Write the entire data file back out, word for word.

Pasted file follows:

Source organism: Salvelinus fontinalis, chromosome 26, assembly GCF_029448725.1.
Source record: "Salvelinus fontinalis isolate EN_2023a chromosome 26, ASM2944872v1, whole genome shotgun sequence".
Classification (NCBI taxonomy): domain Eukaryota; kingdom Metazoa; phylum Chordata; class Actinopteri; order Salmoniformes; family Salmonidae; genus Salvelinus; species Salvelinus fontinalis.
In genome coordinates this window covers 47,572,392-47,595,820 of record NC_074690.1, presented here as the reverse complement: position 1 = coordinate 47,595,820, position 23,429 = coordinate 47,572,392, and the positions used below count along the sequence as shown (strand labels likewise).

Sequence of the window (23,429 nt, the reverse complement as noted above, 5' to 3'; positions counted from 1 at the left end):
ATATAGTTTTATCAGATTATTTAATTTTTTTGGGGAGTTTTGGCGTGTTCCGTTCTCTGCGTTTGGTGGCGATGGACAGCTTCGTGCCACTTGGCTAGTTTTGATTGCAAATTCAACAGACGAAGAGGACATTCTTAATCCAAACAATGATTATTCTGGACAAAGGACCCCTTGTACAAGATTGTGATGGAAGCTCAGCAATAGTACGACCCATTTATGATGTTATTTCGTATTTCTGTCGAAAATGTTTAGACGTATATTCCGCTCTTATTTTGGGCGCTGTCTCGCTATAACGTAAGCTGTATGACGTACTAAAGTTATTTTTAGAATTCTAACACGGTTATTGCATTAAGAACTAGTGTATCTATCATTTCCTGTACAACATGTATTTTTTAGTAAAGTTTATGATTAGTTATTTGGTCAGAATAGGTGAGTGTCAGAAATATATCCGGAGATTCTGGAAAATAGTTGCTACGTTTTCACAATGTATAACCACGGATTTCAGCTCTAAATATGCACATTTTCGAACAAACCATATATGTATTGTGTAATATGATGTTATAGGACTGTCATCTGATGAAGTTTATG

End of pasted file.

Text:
Source organism: Salvelinus fontinalis, chromosome 26, assembly GCF_029448725.1.
Source record: "Salvelinus fontinalis isolate EN_2023a chromosome 26, ASM2944872v1, whole genome shotgun sequence".
Classification (NCBI taxonomy): domain Eukaryota; kingdom Metazoa; phylum Chordata; class Actinopteri; order Salmoniformes; family Salmonidae; genus Salvelinus; species Salvelinus fontinalis.
In genome coordinates this window covers 47,572,392-47,595,820 of record NC_074690.1, presented here as the reverse complement: position 1 = coordinate 47,595,820, position 23,429 = coordinate 47,572,392, and the positions used below count along the sequence as shown (strand labels likewise).

Sequence of the window (23,429 nt, the reverse complement as noted above, 5' to 3'; positions counted from 1 at the left end):
ATATAGTTTTATCAGATTATTTAATTTTTTTGGGGAGTTTTGGCGTGTTCCGTTCTCTGCGTTTGGTGGCGATGGACAGCTTCGTGCCACTTGGCTAGTTTTGATTGCAAATTCAACAGACGAAGAGGACATTCTTAATCCAAACAATGATTATTCTGGACAAAGGACCCCTTGTACAAGATTGTGATGGAAGCTCAGCAATAGTACGACCCATTTATGATGTTATTTCGTATTTCTGTCGAAAATGTTTAGACGTATATTCCGCTCTTATTTTGGGCGCTGTCTCGCTATAACGTAAGCTGTATGACGTACTAAAGTTATTTTTAGAATTCTAACACGGTTATTGCATTAAGAACTAGTGTATCTATCATTTCCTGTACAACATGTATTTTTTAGTAAAGTTTATGATTAGTTATTTGGTCAGAATAGGTGAGTGTCAGAAATATATCCGGAGATTCTGGAAAATAGTTGCTACGTTTTCACAATGTATAACCACGGATTTCAGCTCTAAATATGCACATTTTCGAACAAACCATATATGTATTGTGTAATATGATGTTATAGGACTGTCATCTGATGAAGTTTATG